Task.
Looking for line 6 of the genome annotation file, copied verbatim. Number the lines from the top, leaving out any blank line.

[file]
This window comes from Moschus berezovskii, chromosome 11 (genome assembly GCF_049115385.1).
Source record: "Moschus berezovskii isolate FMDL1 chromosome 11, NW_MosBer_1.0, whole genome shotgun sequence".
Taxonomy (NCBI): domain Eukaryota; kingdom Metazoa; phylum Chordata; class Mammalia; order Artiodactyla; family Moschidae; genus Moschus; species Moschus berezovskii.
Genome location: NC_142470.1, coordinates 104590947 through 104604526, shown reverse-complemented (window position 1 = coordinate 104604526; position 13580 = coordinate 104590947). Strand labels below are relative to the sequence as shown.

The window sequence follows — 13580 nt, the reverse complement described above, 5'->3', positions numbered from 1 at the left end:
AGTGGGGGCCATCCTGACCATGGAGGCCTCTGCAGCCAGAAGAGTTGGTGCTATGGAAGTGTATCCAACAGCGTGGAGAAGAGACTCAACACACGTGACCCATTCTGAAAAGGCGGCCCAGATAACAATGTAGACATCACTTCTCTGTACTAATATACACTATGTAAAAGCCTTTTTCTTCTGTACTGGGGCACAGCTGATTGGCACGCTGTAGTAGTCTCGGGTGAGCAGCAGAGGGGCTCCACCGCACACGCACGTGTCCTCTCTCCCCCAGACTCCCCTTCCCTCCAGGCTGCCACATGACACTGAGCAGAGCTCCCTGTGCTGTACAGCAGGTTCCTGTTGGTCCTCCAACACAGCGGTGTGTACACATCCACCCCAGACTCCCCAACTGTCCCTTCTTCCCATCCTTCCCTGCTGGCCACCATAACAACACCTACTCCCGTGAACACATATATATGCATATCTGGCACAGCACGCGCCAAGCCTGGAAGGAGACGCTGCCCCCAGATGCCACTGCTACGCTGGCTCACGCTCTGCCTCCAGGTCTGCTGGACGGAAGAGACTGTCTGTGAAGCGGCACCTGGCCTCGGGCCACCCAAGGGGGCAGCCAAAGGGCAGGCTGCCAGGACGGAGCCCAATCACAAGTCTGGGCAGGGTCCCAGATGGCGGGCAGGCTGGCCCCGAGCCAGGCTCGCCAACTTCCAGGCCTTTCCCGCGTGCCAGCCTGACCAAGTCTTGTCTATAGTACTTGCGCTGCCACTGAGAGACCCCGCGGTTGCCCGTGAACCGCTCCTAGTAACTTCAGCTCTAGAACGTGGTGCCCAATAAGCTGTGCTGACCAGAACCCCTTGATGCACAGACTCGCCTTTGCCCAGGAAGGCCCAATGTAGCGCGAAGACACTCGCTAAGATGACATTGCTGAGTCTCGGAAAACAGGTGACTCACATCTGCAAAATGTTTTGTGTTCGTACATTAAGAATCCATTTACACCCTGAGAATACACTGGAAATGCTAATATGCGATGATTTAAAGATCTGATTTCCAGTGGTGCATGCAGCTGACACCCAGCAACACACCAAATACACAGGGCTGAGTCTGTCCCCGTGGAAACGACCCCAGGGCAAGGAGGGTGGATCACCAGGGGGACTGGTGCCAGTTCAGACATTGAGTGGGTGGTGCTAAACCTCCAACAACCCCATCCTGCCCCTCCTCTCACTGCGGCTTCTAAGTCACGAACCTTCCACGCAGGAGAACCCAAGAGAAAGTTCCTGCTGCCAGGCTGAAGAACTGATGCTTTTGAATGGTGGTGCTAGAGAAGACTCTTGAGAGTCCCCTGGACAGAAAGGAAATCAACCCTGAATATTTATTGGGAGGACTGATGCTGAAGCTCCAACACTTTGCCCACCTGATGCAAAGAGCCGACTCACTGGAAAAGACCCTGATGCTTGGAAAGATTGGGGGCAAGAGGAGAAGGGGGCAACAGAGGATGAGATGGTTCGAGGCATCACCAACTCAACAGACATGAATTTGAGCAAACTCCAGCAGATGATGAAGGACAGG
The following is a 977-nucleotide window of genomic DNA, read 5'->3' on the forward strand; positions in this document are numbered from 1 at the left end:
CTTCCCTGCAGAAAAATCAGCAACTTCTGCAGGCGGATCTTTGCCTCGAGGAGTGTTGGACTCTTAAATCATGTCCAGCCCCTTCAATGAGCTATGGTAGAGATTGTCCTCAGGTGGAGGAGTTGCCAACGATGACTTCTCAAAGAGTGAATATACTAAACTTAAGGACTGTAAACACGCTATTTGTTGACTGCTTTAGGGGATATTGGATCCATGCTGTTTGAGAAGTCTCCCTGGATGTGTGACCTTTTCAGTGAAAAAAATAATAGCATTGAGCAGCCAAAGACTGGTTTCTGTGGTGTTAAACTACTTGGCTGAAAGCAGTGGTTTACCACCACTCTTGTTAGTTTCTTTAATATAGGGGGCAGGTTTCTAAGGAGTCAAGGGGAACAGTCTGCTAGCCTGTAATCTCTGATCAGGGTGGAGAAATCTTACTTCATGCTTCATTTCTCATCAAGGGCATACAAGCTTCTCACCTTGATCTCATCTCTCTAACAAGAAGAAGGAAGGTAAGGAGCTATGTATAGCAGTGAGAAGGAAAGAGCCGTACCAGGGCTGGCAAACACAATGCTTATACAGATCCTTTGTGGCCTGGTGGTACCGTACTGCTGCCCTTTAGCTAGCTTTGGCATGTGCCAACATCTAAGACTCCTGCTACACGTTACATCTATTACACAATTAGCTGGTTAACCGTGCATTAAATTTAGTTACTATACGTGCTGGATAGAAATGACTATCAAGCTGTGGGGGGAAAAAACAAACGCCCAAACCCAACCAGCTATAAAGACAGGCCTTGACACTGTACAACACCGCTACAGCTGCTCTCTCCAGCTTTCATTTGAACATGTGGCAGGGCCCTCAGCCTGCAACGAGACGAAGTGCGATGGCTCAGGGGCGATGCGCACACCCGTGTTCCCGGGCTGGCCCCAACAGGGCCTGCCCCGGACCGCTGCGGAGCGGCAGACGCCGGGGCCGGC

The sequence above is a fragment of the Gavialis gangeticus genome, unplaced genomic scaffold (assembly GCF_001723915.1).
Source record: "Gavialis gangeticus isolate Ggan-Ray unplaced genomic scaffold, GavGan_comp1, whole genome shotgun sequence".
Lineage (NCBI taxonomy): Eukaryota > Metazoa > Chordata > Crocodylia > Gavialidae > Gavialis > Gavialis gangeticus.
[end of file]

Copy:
AGTGGGGGCCATCCTGACCATGGAGGCCTCTGCAGCCAGAAGAGTTGGTGCTATGGAAGTGTATCCAACAGCGTGGAGAAGAGACTCAACACACGTGACCCATTCTGAAAAGGCGGCCCAGATAACAATGTAGACATCACTTCTCTGTACTAATATACACTATGTAAAAGCCTTTTTCTTCTGTACTGGGGCACAGCTGATTGGCACGCTGTAGTAGTCTCGGGTGAGCAGCAGAGGGGCTCCACCGCACACGCACGTGTCCTCTCTCCCCCAGACTCCCCTTCCCTCCAGGCTGCCACATGACACTGAGCAGAGCTCCCTGTGCTGTACAGCAGGTTCCTGTTGGTCCTCCAACACAGCGGTGTGTACACATCCACCCCAGACTCCCCAACTGTCCCTTCTTCCCATCCTTCCCTGCTGGCCACCATAACAACACCTACTCCCGTGAACACATATATATGCATATCTGGCACAGCACGCGCCAAGCCTGGAAGGAGACGCTGCCCCCAGATGCCACTGCTACGCTGGCTCACGCTCTGCCTCCAGGTCTGCTGGACGGAAGAGACTGTCTGTGAAGCGGCACCTGGCCTCGGGCCACCCAAGGGGGCAGCCAAAGGGCAGGCTGCCAGGACGGAGCCCAATCACAAGTCTGGGCAGGGTCCCAGATGGCGGGCAGGCTGGCCCCGAGCCAGGCTCGCCAACTTCCAGGCCTTTCCCGCGTGCCAGCCTGACCAAGTCTTGTCTATAGTACTTGCGCTGCCACTGAGAGACCCCGCGGTTGCCCGTGAACCGCTCCTAGTAACTTCAGCTCTAGAACGTGGTGCCCAATAAGCTGTGCTGACCAGAACCCCTTGATGCACAGACTCGCCTTTGCCCAGGAAGGCCCAATGTAGCGCGAAGACACTCGCTAAGATGACATTGCTGAGTCTCGGAAAACAGGTGACTCACATCTGCAAAATGTTTTGTGTTCGTACATTAAGAATCCATTTACACCCTGAGAATACACTGGAAATGCTAATATGCGATGATTTAAAGATCTGATTTCCAGTGGTGCATGCAGCTGACACCCAGCAACACACCAAATACACAGGGCTGAGTCTGTCCCCGTGGAAACGACCCCAGGGCAAGGAGGGTGGATCACCAGGGGGACTGGTGCCAGTTCAGACATTGAGTGGGTGGTGCTAAACCTCCAACAACCCCATCCTGCCCCTCCTCTCACTGCGGCTTCTAAGTCACGAACCTTCCACGCAGGAGAACCCAAGAGAAAGTTCCTGCTGCCAGGCTGAAGAACTGATGCTTTTGAATGGTGGTGCTAGAGAAGACTCTTGAGAGTCCCCTGGACAGAAAGGAAATCAACCCTGAATATTTATTGGGAGGACTGATGCTGAAGCTCCAACACTTTGCCCACCTGATGCAAAGAGCCGACTCACTGGAAAAGACCCTGATGCTTGGAAAGATTGGGGGCAAGAGGAGAAGGGGGCAACAGAGGATGAGATGGTTCGAGGCATCACCAACTCAACAGACATGAATTTGAGCAAACTCCAGCAGATGATGAAGGACAGG